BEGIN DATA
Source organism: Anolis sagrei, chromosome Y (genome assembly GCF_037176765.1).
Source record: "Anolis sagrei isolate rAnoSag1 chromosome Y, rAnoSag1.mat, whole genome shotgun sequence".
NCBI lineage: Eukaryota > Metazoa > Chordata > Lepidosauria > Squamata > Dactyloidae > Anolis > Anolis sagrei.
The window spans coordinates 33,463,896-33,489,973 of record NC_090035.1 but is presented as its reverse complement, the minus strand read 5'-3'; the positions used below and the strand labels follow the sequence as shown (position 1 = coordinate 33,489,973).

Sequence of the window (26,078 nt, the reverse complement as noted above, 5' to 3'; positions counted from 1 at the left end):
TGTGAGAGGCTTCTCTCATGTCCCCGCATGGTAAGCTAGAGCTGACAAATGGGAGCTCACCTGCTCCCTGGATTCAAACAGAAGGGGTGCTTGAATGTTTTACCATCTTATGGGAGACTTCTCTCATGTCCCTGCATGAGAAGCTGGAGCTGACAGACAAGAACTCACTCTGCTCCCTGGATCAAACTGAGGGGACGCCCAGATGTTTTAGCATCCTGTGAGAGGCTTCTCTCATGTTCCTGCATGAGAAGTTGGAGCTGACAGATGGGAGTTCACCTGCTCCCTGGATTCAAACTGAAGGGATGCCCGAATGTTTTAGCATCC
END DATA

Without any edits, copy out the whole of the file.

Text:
Source organism: Anolis sagrei, chromosome Y (genome assembly GCF_037176765.1).
Source record: "Anolis sagrei isolate rAnoSag1 chromosome Y, rAnoSag1.mat, whole genome shotgun sequence".
NCBI lineage: Eukaryota > Metazoa > Chordata > Lepidosauria > Squamata > Dactyloidae > Anolis > Anolis sagrei.
The window spans coordinates 33,463,896-33,489,973 of record NC_090035.1 but is presented as its reverse complement, the minus strand read 5'-3'; the positions used below and the strand labels follow the sequence as shown (position 1 = coordinate 33,489,973).

Sequence of the window (26,078 nt, the reverse complement as noted above, 5' to 3'; positions counted from 1 at the left end):
TGTGAGAGGCTTCTCTCATGTCCCCGCATGGTAAGCTAGAGCTGACAAATGGGAGCTCACCTGCTCCCTGGATTCAAACAGAAGGGGTGCTTGAATGTTTTACCATCTTATGGGAGACTTCTCTCATGTCCCTGCATGAGAAGCTGGAGCTGACAGACAAGAACTCACTCTGCTCCCTGGATCAAACTGAGGGGACGCCCAGATGTTTTAGCATCCTGTGAGAGGCTTCTCTCATGTTCCTGCATGAGAAGTTGGAGCTGACAGATGGGAGTTCACCTGCTCCCTGGATTCAAACTGAAGGGATGCCCGAATGTTTTAGCATCC